Creativity with Purpose
3 years ago
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Give your brand the “no-logo” test
We missed this great Fast Company article when it was first published earlier this year, but it’s worth a read. Martin Lindstrom asks: Do your communications still convey your brand - even if the logo is removed?
His thesis is that a true brand will still create recognition without the primary identity device, and the examples he cites (Coke, Apple and Guinness) certainly prove the point.
But don’t despair that your marketing budget will never create the recognition of such mega-brands. Yes, part of these companies’ branding success is a self-fulfilling function of their market share: But the primary reason their brands are strong is because they have always followed a brand-led marketing strategy. Every aspect of their customer experience is oriented in their brand values, and they invest wisely in design (across every medium) to deliver this consistently.
Can you say the same about your brand?

Give your brand the “no-logo” test

We missed this great Fast Company article when it was first published earlier this year, but it’s worth a read. Martin Lindstrom asks: Do your communications still convey your brand - even if the logo is removed?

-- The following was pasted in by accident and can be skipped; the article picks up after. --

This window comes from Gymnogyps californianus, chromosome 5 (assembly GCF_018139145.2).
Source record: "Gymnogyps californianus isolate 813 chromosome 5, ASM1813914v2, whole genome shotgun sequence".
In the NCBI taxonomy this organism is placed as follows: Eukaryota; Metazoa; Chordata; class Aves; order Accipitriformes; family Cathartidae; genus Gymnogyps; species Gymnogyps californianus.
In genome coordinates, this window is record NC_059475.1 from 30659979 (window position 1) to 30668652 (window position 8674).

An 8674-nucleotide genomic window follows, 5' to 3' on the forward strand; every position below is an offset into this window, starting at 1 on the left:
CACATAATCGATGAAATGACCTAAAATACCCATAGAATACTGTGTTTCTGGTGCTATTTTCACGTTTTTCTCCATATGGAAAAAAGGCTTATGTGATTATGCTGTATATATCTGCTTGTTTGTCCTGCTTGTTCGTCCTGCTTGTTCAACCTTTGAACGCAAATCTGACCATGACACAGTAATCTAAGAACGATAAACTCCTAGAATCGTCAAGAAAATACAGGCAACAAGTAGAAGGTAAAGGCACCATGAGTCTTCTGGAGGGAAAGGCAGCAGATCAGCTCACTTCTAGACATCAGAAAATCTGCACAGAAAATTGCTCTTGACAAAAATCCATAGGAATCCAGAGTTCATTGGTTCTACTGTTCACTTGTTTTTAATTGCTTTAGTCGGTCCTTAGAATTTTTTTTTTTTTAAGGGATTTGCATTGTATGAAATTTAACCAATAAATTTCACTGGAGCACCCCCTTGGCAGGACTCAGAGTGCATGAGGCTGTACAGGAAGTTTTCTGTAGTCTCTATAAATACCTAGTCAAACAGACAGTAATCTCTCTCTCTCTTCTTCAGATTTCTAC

His thesis is that a true brand will still create recognition without the primary identity device, and the examples he cites (Coke, Apple and Guinness) certainly prove the point.

But don’t despair that your marketing budget will never create the recognition of such mega-brands. Yes, part of these companies’ branding success is a self-fulfilling function of their market share: But the primary reason their brands are strong is because they have always followed a brand-led marketing strategy. Every aspect of their customer experience is oriented in their brand values, and they invest wisely in design (across every medium) to deliver this consistently.

Can you say the same about your brand?

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